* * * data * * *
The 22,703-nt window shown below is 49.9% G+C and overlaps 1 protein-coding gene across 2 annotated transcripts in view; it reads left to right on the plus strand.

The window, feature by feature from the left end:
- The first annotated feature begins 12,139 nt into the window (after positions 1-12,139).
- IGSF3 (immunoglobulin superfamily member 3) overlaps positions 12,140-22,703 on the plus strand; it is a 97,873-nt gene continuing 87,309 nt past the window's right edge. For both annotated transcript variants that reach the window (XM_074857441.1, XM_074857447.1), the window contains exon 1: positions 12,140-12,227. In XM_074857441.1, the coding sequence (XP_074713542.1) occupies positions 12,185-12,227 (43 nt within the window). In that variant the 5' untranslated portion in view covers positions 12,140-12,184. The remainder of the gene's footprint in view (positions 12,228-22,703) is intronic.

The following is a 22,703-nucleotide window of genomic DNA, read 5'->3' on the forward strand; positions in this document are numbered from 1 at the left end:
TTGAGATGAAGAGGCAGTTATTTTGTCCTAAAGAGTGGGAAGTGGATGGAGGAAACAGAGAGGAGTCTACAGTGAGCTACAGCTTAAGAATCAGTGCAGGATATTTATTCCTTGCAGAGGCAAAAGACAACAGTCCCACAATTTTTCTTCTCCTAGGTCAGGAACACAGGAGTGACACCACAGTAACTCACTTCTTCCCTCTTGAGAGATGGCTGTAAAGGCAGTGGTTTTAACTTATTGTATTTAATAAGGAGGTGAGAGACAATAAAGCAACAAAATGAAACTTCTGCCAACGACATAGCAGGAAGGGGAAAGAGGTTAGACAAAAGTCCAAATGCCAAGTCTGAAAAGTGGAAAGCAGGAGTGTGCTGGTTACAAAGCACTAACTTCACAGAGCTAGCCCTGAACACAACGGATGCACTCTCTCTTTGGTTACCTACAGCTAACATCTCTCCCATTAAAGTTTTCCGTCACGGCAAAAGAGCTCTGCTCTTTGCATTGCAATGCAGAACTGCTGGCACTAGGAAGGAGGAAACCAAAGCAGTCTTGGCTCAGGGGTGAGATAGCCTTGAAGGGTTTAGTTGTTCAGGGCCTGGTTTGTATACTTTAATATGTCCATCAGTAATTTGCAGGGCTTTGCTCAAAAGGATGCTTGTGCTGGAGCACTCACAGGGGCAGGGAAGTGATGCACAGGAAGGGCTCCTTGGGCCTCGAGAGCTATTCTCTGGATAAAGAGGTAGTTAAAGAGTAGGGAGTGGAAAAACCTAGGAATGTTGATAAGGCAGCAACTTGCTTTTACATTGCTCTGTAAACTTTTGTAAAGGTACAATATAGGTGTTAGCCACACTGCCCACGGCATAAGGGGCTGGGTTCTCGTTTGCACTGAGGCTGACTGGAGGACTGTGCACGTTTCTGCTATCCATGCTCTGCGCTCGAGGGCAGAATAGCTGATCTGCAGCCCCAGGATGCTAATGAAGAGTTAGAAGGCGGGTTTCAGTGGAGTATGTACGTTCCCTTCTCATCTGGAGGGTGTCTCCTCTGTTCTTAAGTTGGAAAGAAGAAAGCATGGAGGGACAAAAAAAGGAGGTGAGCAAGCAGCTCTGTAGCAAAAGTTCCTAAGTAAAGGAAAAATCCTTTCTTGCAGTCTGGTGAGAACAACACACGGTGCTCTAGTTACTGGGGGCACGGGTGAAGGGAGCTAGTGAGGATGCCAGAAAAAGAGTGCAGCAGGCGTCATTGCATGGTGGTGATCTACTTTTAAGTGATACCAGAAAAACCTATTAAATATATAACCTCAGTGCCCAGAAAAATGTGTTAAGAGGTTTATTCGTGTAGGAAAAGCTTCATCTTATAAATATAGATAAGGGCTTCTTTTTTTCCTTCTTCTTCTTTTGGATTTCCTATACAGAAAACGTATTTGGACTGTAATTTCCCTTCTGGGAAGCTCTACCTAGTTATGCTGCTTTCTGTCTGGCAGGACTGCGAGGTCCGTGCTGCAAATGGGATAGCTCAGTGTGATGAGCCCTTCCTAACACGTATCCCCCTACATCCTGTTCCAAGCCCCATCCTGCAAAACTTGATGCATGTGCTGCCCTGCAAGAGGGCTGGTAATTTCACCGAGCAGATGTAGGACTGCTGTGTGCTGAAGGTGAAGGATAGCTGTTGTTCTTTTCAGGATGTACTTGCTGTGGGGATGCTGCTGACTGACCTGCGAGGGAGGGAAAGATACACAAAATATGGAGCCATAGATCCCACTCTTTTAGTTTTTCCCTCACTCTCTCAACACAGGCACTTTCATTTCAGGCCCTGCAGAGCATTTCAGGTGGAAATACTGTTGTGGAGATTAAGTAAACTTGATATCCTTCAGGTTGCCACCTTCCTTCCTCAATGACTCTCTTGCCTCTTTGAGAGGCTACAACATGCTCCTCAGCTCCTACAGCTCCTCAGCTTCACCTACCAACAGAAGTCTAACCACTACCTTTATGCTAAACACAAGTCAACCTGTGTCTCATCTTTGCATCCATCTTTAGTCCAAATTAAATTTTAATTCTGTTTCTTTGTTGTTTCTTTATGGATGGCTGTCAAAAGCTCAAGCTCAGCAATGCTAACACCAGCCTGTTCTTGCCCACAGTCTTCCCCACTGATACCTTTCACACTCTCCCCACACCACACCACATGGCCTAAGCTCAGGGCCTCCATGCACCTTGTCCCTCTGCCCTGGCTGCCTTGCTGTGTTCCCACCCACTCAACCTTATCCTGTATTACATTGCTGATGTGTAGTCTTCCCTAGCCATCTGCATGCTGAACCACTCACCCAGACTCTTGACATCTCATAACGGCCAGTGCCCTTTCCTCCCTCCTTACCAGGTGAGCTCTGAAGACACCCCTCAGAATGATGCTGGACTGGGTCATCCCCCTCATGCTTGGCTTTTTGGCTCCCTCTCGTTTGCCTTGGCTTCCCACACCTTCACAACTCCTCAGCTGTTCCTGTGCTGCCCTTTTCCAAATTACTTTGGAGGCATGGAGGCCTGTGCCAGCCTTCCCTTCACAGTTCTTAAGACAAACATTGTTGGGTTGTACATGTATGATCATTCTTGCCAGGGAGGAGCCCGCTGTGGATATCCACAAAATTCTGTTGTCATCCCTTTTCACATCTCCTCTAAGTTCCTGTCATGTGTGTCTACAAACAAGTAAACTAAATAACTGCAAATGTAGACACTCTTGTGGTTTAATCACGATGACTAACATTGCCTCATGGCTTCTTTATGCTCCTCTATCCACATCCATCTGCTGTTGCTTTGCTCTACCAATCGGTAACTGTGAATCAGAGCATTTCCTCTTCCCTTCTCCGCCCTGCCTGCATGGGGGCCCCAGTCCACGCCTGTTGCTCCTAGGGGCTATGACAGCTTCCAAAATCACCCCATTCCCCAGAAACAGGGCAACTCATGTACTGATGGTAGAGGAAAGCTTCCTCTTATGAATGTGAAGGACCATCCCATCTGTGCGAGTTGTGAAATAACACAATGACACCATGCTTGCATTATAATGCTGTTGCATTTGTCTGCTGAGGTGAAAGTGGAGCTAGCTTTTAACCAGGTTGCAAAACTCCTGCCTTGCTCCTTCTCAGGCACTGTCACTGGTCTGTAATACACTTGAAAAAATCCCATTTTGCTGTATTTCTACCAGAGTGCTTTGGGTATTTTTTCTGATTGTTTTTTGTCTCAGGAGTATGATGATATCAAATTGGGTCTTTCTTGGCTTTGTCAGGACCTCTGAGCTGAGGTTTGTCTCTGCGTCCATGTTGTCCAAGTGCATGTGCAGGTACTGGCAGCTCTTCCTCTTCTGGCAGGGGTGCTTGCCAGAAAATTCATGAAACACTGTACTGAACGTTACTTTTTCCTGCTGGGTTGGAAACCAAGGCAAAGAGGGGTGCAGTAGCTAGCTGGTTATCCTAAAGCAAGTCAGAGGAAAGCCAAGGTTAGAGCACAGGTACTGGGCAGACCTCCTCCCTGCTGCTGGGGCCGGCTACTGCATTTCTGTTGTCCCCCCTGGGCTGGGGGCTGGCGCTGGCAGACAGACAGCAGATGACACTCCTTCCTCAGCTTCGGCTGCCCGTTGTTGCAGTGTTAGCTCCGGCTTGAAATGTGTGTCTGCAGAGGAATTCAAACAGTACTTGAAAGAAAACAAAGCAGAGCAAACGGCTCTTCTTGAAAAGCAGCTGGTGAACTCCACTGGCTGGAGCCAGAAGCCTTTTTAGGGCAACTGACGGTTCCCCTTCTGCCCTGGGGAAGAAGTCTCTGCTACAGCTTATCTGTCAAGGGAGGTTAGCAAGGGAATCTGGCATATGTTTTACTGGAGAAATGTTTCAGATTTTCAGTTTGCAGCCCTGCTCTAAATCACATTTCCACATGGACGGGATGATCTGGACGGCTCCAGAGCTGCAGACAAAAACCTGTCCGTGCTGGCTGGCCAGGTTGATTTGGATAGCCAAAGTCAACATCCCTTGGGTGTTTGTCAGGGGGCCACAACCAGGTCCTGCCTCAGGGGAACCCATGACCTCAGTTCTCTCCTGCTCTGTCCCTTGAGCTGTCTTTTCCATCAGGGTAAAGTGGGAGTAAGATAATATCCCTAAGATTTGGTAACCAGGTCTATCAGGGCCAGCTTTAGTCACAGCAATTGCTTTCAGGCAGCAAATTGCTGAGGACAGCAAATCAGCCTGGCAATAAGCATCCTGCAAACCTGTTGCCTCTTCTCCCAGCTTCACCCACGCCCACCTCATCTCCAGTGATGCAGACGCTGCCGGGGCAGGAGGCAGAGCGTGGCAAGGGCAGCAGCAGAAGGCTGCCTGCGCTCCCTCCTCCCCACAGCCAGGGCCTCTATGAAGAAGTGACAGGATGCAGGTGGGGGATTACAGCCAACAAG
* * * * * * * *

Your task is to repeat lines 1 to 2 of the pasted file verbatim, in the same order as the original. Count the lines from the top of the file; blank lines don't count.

The 22,703-nt window shown below is 49.9% G+C and overlaps 1 protein-coding gene across 2 annotated transcripts in view; it reads left to right on the plus strand.

The window, feature by feature from the left end: